Have you noticed when you pour a glass of red wine, the wine gets better over time. It starts to smell better; the tannins are softer, and the fruit flavours become more pronounced.
This is because the wine has ‘opened up’ due to the contact with the air. This is the purpose of decanting, which is essentially the process of pouring the contents from one vessel (typically a bottle) into another vessel (typically a decanter). By doing this, you are allowing oxygen to come in contact with the wine to open it up and show at its best.
The other purpose of decanting is to separate the wine from any sediment that develops in the bottle over time.
How long should you decant your wine for?
That will depend on the age of your wine.
Less than 10 years aim to decant it for 1 to 4 hours:
The younger and more tannic the wine, the longer you’ll need to decant. Many young wines can be tight or closed on the nose or palate. When the wine is decanted, it takes in oxygen, which helps open up the aromas and flavours. Don’t leave it too long though as extended decanting can kill the aromatic properties of the wine.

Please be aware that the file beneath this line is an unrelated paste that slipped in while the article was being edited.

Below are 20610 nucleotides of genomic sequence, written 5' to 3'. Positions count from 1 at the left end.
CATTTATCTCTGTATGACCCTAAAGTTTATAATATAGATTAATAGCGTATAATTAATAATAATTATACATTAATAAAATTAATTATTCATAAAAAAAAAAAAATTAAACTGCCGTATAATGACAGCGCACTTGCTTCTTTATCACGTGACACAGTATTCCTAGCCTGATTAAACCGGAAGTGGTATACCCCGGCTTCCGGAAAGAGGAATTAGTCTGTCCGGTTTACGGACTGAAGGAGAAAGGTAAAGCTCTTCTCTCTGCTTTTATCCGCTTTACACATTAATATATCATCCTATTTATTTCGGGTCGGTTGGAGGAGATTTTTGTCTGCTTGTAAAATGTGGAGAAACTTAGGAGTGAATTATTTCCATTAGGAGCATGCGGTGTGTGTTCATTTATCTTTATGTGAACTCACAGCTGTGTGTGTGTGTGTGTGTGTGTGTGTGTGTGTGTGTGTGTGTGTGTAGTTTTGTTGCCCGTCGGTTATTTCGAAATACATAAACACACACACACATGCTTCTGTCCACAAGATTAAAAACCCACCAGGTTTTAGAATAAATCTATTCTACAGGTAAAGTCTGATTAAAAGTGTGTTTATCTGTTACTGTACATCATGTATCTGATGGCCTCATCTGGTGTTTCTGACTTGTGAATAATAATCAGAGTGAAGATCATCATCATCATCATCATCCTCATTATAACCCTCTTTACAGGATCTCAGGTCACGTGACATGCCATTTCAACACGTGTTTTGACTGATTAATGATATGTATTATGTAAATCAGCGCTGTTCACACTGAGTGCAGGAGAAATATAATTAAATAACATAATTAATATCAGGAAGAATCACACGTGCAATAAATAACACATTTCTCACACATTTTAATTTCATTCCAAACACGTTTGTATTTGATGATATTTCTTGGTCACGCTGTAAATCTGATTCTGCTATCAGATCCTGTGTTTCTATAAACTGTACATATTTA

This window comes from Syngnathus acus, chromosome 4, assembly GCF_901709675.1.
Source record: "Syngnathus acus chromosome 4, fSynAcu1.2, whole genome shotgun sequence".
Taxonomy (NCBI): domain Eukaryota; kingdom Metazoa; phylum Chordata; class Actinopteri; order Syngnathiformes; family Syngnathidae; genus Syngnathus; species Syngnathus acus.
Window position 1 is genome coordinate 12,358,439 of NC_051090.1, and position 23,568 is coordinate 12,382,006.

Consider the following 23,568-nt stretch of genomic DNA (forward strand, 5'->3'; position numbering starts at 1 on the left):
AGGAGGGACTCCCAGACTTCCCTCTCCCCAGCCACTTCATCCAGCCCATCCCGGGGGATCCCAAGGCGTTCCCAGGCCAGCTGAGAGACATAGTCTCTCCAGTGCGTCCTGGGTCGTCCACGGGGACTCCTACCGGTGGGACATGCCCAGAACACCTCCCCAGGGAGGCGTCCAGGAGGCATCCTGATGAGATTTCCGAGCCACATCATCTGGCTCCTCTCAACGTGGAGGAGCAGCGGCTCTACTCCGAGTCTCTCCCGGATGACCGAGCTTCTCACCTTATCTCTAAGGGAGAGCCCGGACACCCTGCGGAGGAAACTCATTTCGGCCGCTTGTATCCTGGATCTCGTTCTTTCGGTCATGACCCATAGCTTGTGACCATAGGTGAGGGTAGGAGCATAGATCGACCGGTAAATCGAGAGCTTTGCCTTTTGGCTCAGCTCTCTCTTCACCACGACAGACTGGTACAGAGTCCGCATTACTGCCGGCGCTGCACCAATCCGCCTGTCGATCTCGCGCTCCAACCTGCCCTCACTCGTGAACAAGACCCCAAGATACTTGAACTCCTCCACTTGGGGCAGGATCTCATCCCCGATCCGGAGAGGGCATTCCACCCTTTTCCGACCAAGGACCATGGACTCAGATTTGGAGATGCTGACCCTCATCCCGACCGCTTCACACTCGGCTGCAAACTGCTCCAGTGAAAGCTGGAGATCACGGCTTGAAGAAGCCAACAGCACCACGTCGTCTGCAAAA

10 to 20 years, decant for 30 minutes to 1 hour:
Don’t decant aged wines for too long. Prior to opening the bottle, the wine is practically in a comatose state due to very low oxygen levels. As well as releasing aromas and flavours, adding oxygen increases the rate at which the chemical reactions that degrade the wine occur. If you decant for too long, you may start to smell vinegar and your wine may develop a sharp flavour.
20 years and older -open immediately before serving:
These wines show best opened immediately before serving, if you wait too long, the amazing aromas and flavours will disappear. If you are decanting to remove sediment it is best done by standing the bottle upright until the sediment falls to the bottom of the bottle. Two days is best, but even thirty minutes helps. Decant gently in one steady stream and stop pouring when you see sediment.
What happens if you decant wine for too long?
Levels of acetic acid increase and a repugnant, vinegar-like smell emerges. This is a good indicator that the wine has gone bad.
Remember, you can always let a wine continue to evolve slowly in your glass so when decanting, it’s better to be cautious. If you are not sure, taste your wine and ask, is there something to be gained from leaving it longer.